Photography by Robert Flynt
Beginning in the mid-1980s, New York–based artist and photographer Robert Flynt shot clothed and nude figures, primarily male, underwater. By employing a variety of specialized (then analog) printing techniques, including multiple exposure, his nudes summon feelings of loss or the rapturous movement of sexual encounter. Flynt’s work reconsiders traditional notions of beauty by entering unfamiliar depths that foster sensual immersion in the viewer. His poetic images provide a new context for viewing the human form in relation to other bodies, space, and history.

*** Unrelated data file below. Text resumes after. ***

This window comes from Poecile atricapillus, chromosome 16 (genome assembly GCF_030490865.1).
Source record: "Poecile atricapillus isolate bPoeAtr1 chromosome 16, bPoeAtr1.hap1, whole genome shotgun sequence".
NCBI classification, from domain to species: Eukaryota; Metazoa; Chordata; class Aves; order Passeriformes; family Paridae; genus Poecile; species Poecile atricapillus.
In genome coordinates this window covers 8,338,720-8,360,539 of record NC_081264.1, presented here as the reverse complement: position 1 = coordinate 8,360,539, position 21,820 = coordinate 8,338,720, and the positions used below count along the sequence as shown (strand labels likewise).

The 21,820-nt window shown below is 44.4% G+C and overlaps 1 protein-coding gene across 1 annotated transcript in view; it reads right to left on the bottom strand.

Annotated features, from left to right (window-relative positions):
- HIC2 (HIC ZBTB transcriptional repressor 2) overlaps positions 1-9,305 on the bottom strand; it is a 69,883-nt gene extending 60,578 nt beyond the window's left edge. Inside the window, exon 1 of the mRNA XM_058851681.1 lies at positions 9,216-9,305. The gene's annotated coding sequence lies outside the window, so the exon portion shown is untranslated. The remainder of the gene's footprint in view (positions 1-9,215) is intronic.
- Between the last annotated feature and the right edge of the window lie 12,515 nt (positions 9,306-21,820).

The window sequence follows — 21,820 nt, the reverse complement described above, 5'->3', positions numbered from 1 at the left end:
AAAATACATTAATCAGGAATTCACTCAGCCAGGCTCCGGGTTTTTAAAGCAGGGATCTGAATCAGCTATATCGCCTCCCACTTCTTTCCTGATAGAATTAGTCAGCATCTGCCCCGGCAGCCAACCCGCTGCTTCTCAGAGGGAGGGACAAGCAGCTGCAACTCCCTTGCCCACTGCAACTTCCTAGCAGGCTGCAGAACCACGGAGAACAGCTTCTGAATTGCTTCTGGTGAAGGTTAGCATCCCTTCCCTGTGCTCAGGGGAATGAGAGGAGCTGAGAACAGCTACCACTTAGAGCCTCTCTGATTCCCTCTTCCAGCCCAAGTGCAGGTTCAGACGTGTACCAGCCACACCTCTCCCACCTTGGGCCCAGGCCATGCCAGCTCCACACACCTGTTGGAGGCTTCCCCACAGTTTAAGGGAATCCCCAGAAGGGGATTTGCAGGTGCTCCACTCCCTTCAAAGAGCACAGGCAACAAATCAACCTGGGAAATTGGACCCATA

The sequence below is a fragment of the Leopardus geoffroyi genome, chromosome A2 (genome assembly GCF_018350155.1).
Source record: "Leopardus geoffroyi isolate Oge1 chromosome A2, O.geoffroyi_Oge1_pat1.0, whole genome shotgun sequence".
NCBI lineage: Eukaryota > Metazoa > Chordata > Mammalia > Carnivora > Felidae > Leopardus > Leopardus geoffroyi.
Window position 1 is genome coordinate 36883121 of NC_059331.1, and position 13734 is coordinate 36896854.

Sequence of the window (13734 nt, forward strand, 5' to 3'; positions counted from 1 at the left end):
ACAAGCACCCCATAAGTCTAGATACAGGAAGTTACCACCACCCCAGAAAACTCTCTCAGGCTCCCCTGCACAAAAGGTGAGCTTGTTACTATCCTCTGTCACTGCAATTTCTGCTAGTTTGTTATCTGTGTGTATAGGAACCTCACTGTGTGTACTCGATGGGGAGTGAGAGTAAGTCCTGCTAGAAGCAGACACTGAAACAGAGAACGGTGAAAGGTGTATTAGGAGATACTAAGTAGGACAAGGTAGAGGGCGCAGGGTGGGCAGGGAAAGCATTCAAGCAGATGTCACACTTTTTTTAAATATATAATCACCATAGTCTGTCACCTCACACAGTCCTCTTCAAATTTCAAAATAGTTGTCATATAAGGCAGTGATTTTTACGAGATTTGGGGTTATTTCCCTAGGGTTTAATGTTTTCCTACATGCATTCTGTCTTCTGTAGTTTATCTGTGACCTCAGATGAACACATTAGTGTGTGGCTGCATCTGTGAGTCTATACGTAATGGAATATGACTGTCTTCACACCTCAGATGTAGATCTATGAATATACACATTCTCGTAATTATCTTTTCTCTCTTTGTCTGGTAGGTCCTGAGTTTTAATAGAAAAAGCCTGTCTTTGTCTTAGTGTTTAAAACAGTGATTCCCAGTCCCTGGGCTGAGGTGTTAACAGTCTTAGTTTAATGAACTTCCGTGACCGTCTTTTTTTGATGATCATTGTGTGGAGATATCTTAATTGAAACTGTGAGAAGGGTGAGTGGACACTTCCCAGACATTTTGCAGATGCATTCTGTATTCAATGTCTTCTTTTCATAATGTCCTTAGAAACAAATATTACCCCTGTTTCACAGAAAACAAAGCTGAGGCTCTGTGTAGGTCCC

“We look to (and at) images to find information: practical, aesthetic, erotic, and points between or overlapping. We are often seduced; we believe the photograph’s illusory diorama of a point in time, the diagram or chart’s authoritative organization of fact. My primary concern is to re-imagine the human body – in relation to its own assumed/perceived structure, as well as to “others” (other bodies, spaces, systems). In my montage based work, each image is the intersection of two layers: one a figure photographed with limited control (underwater or in a pitch dark studio), the other a found photograph or textbook illustration. In combining two often contradictory vocabularies, I aim to subvert their ostensible subject while harnessing their respective power(s).”